Cost Accounting Standards
One area of great concern to us is the Administration's continuing efforts to impose the cost accounting standards on carrier contracts in the FEHBP. These standards, developed primarily for contractors doing business with the Department of Defense, are promulgated by the Cost Accounting Standards Board. This Board is an entity with the Office of Management and Budget.
As you know, upon the request of this Subcommittee and the full Committee on Government Reform, the Congress included a provision in the Omnibus Appropriations Act of 1998 exempting carrier contracts in the FEHBP from the application of the cost accounting standards. The Administration, specifically, the Office of Management and Budget, opposed this provision at the time even though OPM was on record as recognizing the inherent difficulties in attempting to fit these standards to insurance contracts and had earlier requested the Cost Accounting Standards Board to grant a delay in application. The President's Fiscal Year 2000 Budget proposes to delete this exemption.

The Blue Cross and Blue Shield Association actively sought the exemption last year when we concluded, after an exhaustive analysis, that the cost accounting standards are fundamentally incompatible with, and inappropriate for, our health insurance systems. There are many technical reasons why the cost accounting standards don't make sense for FEHBP contracts and we have provided extensive justification for our position to this Subcommittee, other Congressional bodies, the Cost Accounting Standards Board Review Panel and to OPM.
For the purposes of this hearing let me simply note the obvious: In the Service Benefit Plan, federal enrollees use the same provider networks as other subscribers to commercial coverage offered by our local Blue Cross and Blue Shield Plans. Because of this, the Government also shares in the deep discounts that Blue Cross and Blue Shield Plans have been able to negotiate with providers. Our basic insurance company operations, such as claims processing, payment processing, provider contracting and utilization review, are largely indistinguishable for the Service Benefit Plan.
Truly by simple measures of common sense, if not by some of the arcane rules of government procurement, there is no government contract that is more of a commercial item acquisition than the contract for health insurance provided to federal enrollees under the Service Benefit Plan.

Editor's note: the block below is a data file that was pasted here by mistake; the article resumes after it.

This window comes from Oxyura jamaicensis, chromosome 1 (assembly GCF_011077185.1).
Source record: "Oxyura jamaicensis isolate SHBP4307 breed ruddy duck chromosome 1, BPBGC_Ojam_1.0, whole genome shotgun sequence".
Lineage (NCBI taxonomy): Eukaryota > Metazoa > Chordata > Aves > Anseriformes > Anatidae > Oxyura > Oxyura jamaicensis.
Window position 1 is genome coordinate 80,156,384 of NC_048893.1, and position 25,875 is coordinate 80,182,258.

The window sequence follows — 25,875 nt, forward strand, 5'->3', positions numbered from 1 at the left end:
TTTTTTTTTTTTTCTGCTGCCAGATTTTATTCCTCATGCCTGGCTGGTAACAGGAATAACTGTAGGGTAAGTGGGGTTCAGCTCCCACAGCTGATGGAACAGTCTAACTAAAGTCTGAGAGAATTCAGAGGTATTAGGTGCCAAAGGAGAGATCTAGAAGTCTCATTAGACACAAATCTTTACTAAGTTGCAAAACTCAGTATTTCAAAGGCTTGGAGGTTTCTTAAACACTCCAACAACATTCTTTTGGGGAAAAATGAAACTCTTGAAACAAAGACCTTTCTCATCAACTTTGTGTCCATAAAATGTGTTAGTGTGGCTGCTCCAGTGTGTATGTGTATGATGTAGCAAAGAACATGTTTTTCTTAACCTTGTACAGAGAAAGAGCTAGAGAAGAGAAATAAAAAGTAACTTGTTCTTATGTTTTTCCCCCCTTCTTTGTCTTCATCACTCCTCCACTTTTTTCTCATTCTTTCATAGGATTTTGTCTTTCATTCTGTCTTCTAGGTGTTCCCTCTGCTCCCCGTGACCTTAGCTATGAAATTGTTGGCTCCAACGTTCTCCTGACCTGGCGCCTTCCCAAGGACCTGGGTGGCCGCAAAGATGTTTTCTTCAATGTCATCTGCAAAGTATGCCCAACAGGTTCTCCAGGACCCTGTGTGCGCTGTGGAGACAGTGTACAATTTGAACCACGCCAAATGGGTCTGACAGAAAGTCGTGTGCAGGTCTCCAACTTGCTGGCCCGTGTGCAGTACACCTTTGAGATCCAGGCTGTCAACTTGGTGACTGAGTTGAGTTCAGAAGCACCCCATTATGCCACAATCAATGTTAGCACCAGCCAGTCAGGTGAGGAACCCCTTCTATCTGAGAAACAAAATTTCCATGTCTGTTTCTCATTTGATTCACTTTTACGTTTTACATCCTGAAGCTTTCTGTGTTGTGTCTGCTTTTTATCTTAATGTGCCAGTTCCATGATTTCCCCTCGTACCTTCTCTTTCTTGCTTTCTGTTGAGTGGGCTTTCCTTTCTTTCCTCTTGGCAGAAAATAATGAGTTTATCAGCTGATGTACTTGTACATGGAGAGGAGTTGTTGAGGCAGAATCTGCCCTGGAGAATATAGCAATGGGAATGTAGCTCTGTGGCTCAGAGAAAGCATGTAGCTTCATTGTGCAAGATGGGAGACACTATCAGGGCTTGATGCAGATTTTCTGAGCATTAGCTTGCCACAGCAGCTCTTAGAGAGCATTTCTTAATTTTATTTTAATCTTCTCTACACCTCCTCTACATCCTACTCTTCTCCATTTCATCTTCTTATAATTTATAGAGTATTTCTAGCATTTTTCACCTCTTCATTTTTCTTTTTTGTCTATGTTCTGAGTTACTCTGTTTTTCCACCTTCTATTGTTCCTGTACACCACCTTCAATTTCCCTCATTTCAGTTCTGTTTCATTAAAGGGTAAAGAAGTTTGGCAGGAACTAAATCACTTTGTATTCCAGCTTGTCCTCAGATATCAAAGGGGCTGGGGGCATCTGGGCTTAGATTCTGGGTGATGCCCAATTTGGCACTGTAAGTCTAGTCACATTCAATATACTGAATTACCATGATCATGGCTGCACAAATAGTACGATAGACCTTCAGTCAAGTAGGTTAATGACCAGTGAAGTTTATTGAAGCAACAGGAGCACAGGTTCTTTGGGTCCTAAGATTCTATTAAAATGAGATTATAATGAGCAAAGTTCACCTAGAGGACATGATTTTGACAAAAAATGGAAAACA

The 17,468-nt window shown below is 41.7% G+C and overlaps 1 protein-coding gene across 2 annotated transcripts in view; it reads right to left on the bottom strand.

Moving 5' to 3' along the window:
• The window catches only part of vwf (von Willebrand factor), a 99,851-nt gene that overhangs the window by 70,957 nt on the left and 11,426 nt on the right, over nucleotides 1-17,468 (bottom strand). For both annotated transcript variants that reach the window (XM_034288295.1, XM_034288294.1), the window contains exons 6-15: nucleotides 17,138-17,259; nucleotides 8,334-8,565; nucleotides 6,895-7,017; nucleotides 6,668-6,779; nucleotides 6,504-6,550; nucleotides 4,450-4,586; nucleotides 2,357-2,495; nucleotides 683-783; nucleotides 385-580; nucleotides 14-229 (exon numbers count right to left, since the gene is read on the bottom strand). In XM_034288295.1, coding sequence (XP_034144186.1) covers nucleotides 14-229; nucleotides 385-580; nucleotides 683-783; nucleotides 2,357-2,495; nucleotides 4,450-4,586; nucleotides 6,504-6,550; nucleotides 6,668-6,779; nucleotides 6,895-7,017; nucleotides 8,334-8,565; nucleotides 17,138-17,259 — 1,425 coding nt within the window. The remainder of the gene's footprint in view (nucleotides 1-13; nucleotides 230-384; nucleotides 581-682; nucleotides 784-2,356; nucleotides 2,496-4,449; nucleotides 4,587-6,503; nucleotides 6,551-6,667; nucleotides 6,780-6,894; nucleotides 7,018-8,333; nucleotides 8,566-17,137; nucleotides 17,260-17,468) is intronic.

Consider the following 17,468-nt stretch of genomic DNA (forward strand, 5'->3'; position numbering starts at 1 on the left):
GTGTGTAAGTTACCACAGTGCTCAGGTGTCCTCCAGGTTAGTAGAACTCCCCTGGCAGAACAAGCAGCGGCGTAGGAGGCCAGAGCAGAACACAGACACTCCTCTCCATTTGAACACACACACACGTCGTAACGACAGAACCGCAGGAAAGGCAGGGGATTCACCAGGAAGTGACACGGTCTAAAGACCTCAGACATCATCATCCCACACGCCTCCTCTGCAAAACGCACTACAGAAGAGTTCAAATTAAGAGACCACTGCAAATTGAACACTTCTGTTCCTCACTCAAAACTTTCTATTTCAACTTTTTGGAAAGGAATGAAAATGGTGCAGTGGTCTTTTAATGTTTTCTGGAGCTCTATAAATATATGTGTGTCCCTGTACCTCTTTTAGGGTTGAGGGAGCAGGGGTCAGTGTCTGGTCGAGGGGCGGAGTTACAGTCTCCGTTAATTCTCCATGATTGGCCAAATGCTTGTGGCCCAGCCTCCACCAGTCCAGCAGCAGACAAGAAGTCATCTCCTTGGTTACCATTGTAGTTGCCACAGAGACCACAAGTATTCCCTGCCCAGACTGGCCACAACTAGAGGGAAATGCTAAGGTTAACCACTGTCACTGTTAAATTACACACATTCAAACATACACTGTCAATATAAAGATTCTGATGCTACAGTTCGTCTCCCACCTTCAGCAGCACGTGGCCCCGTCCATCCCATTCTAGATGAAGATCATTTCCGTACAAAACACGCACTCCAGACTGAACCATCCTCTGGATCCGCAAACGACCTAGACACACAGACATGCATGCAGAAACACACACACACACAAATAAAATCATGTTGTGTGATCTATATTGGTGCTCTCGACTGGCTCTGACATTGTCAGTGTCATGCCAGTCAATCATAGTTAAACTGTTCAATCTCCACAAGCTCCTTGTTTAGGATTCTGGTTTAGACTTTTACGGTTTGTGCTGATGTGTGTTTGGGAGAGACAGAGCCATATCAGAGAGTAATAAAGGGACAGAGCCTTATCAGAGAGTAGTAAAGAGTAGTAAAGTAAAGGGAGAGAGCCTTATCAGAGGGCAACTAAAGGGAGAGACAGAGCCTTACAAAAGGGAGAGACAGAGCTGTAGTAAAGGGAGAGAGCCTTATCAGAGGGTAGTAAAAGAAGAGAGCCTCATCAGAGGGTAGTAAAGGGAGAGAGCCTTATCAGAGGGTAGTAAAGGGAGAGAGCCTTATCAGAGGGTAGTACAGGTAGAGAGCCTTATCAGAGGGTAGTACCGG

Because the Blue Cross and Blue Shield Plans cannot practicably segregate their FEHBP business (which accounts for only about five percent of the typical Plan's book of business) from their commercial business, the cost accounting standards cannot simply be applied just to the FEHBP portion. Accordingly, our plans would have to restructure their entire accounting systems to comply with the cost accounting standards. This would require them to group costs in ways that would cause adverse impacts for the management of their much larger commercial business. This simply cannot be justified as a rational businessdecision and the implications of continuing to try and impose the cost accounting standards would cause many of our Plans to reassess their participation in the Service Benefit Plan. For these reasons, the Blue Cross and Blue Shield Association, as the agent of the Plans, cannot sign a contract with OPM that contains a cost accounting standards clause or that otherwise applies cost accounting standards coverage.
As I indicated earlier, we arrived at this position only after much study and only after seeking ways to apply the cost accounting standards to our existing accounting systems. Moreover, discussions with OPM and other carriers over the past several months have not produced any substantive areas where applying the cost accounting standards would add value to the FEHBP. Thus, our position has been reaffirmed; we are convinced that the statutory exemption that the Congress so wisely provided last year is not only appropriate, but necessary. Given the Administration's reluctance to recognize the inappropriateness of applying the cost accounting standards to our contract as evidenced by the proposal to delete the exemption, we are also convinced that congressional intervention is required. Once again, we ask for your assistance in retaining this vital statutory exemption.
Prescription Drug Benefits
A second area of significant concern is the lack of sufficient flexibility to adapt our benefit structure to changing trends in a timely manner. An important case in point is our prescription drug program.